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Gary Garrison's set-up
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Discussion Starter · #1 · (Edited)
Here is our Music Room/Library/Home Theater, photographed with a pretty bad flash unit. Captions are below each picture.

The room is 25 ft. long by 16 ft 9 in. wide, with a sloped ceiling, highest in the rear, that averages 10 ft. 2 in, high, running from 8 ft.6 in. to 11ft. 10in. Full range Audyssey took out a few peaks, and we love the clarity, the convincing tonality, the clean transients, and the effortless, wide, dynamic range. We think our sound closely resembles the character of the orchestras we have listened to “live.”

Entering. The exponential curve Karlson speaker enclosure in the corner is empty now, and is there for sentimental reasons, because my father built it for me when I was about 14. We deliberately did not fill the shelves with books, but put them in with objects between the clumps to provide a combination of diffusion and slight absorption. These are book shelves, rather than bookcases, so there would be less of a sound barrier at the ends. Anything you see that is higher than shoulder level is stuck down with museum putty, or bolted down, or behind a barrier. The shelves are screwed into the walls through the 5/8 sheetrock, then through a layer of 3/4 plywood, and, usually, into studs. We’re in earthquake country, and we like to shake the floor every once in a while when screening movies.

The front wall, as seen from farther away than the main viewing/listening position in order to get the Klipschorns in the picture. The little white spots are in the digital imagination of some device, rather than in the room. The wall is covered in fabric, and the center section hides the center channel speaker, which is a (big) modified Belle Klipsch which is flush mounted in a bump-out sticking out of the other side of the wall. It is a three-way, with all speakers horn-loaded, and has all of the same drivers as the Khorns, and now has the same midrange horn because we built a new “top hat” to accommodate it. It should be a good timbre match (and sounds like it) above the 40 Hz Audyssey measurement says is the F3. The Belle is raised so that the tweeter is the same height as those in the Khorns. We put stock upgrades in the Khorns, so they are the ~~ 2005 version, having the same guts as ones made up until late 2019. The fabric on the wall is sold as acoustically transparent, as is the projection screen, although “acoustically transparent” may be like “clean coal.”. With both fabrics in the way, we get about -1.75 dB at 16K. Audyssey completely compensates for that. The bump-out also contains a slightly off-center subwoofer, as well as absorption and quite a few diffusers. By putting the front of the Belle flush with the front surface of the wall, all three front speakers can be at the same distance, to within 1.2 inches. We put the bowl dead center, thinking it would provide a focal point, but it turned out to be not needed. We can sit on the couch and zone out listening to music, gazing at the fabric. Sometimes the imaging is better with the center speaker being used, as well as the Khorns & sometimes it’s better without the center, depending on the recording. On the advice of Roy Delgado, chief engineer at Klipsch (who worked with Paul Klipsch) there is nothing on the front wall that sticks out much between the Khorns. Delgado found that a lot of reflective surfaces between speakers, e.g., TV monitors, equipment racks, etc. interferes a bit with imaging. Since you can’t see it through the fabric, here is what a Belle Klipsch looks like.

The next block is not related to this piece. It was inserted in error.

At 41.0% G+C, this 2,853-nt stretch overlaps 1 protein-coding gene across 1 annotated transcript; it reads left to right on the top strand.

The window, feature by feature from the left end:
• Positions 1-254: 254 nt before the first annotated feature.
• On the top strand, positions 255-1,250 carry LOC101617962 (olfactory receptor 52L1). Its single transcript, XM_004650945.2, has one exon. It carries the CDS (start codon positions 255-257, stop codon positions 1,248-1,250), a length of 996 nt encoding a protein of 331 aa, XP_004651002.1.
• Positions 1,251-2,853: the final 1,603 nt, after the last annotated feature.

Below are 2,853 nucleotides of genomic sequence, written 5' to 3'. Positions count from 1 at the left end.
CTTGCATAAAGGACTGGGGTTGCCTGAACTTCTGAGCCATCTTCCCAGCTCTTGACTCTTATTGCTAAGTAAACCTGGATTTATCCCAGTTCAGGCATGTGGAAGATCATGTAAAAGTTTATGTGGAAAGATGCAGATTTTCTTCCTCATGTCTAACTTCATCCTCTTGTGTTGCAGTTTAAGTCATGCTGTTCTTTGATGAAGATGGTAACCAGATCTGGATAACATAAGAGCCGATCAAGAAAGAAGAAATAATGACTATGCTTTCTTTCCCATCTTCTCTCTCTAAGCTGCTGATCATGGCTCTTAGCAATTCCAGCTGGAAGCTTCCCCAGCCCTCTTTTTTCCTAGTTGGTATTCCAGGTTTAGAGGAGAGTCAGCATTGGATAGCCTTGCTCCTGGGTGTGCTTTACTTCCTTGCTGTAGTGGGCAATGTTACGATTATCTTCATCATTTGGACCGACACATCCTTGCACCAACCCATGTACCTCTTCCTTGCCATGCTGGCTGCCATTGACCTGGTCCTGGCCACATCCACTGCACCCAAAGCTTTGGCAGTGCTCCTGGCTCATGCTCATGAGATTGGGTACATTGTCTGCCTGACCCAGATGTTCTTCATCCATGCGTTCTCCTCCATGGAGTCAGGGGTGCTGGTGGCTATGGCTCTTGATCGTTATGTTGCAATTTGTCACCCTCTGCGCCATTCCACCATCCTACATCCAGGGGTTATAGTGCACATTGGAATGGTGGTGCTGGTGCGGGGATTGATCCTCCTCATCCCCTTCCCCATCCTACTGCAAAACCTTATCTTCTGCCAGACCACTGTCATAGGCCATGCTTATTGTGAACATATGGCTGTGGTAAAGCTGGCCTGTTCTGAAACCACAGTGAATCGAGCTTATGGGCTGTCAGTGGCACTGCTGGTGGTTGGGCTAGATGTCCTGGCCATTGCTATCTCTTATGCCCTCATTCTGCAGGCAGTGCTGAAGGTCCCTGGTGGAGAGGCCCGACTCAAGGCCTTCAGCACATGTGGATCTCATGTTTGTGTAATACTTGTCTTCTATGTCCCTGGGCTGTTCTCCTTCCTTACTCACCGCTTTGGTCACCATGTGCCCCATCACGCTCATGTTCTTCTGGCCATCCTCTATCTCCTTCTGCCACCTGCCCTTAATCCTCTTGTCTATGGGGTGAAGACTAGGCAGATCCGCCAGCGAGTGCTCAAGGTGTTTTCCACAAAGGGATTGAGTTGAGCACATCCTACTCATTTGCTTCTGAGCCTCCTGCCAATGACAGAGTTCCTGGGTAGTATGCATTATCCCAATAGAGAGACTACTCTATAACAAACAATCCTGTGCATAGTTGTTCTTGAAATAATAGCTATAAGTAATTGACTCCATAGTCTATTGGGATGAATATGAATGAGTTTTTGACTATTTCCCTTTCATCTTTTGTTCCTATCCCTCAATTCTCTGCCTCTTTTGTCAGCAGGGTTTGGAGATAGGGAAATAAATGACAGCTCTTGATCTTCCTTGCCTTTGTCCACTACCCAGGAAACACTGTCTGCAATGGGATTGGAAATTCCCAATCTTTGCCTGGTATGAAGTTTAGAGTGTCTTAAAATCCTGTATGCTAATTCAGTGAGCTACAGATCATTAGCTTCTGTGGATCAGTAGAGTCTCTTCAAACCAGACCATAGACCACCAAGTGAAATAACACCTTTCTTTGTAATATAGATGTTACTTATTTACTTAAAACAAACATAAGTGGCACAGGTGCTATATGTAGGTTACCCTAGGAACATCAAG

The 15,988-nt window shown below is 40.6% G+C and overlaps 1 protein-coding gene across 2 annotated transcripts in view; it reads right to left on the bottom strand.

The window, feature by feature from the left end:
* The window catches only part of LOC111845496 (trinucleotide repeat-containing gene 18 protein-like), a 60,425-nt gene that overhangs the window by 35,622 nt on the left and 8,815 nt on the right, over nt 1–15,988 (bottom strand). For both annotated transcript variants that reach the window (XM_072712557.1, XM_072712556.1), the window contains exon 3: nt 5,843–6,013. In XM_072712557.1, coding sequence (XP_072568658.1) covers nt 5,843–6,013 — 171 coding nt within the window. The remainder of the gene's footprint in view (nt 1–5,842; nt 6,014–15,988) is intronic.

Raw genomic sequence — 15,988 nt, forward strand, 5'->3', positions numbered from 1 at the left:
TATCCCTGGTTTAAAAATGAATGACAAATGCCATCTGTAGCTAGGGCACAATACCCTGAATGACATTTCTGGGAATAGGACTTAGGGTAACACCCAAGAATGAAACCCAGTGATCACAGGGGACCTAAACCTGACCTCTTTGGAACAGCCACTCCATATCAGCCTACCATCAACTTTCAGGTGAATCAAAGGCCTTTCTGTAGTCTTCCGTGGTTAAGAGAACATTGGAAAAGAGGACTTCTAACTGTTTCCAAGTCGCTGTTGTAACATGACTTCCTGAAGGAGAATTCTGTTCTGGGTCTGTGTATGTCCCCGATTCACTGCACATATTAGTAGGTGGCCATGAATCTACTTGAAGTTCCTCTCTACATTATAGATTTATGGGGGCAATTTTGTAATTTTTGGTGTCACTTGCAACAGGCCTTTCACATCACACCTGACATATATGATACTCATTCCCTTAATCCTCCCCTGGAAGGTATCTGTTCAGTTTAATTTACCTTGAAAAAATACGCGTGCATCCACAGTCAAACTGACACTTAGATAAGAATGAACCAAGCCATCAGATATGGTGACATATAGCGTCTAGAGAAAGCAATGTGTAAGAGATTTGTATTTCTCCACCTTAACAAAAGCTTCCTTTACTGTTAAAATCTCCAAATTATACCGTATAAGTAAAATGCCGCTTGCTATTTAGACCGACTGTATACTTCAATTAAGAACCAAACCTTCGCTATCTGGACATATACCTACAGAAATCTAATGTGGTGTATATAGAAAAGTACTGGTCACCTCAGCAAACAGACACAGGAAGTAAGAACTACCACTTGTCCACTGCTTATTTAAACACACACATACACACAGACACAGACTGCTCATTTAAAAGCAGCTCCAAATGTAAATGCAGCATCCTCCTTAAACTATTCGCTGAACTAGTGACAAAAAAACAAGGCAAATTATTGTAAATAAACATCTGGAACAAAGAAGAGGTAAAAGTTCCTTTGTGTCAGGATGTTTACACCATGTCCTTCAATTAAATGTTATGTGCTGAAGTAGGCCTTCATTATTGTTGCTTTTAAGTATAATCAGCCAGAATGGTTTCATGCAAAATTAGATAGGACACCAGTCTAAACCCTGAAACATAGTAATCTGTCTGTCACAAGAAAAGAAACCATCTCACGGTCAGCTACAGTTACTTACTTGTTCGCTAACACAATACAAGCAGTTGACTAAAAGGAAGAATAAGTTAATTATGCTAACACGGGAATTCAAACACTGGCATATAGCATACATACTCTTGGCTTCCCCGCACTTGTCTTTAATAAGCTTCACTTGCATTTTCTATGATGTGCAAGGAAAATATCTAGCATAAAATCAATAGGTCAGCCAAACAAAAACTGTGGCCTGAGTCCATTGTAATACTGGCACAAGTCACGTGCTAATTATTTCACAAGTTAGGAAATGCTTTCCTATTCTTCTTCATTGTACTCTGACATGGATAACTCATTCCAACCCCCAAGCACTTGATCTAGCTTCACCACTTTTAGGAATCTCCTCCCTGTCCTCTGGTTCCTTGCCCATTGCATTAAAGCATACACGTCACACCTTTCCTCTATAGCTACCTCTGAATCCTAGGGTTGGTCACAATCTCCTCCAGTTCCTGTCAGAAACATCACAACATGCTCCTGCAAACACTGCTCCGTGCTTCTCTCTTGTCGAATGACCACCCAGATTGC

The Front wall with the AT screen down.
The screen looks a bit smaller than it is (130 inches wide,
not diagonal), because we are still farther back than the Main Viewing position, shooting over the couch (not pictured). When the lights are off, the K-horns can hardly be seen. The screen height is such that someone with tri focals can see the whole image through the tops of their glasses without tilting their head forward.

Screen shot from the Main Viewing Position. This is what Panavision, CinemaScope, etc. look like. All of the 10 aspect ratios except 3 fill the screen’s image area from top to bottom, varying only in width, i.e., “Common Height.” The dark area above the image is border, drop area, & canister.

This is what Cinerama looks like in our room (with SmileBox).

Looking toward the back wall. My wife built the diffusors. When we have 6 people, including me, I sit at the desk behind the couch. For a few films from the magnetic era, I stay back there so I can fluidly ride the Volume control (without being seen so doing) to put back the orchestral and effects dynamics they compressed out, e.g., the ship splintering in Ben-Hur, and the music in several places, when they mastered the dialog too high, or the music & effects too low. This volume riding is easy with musicals (the Dance at the Gym in West Side Story), and hard in others, requiring rehearsal. We have our Marantz pre/pro set so volume control manipulations can’t be seen on screen.

The Right Front Corner. The absorbers are placed where a straight line (yardstick) from flat on the front of the midrange/treble section would first touch the wall, extending two feet toward the rear of the room. This was on the advice of an engineer who did extensive work with corner horn midrange/treble acoustics.

Looking down the right wall. 9)

The left wall. On each of these last two walls you should be able to see the black Klipsch Hersey II surround speakers. They are three way with horn loaded treble & midrange, with infinite baffle bass. There are some white absorbers behind the books on two of the shelves.



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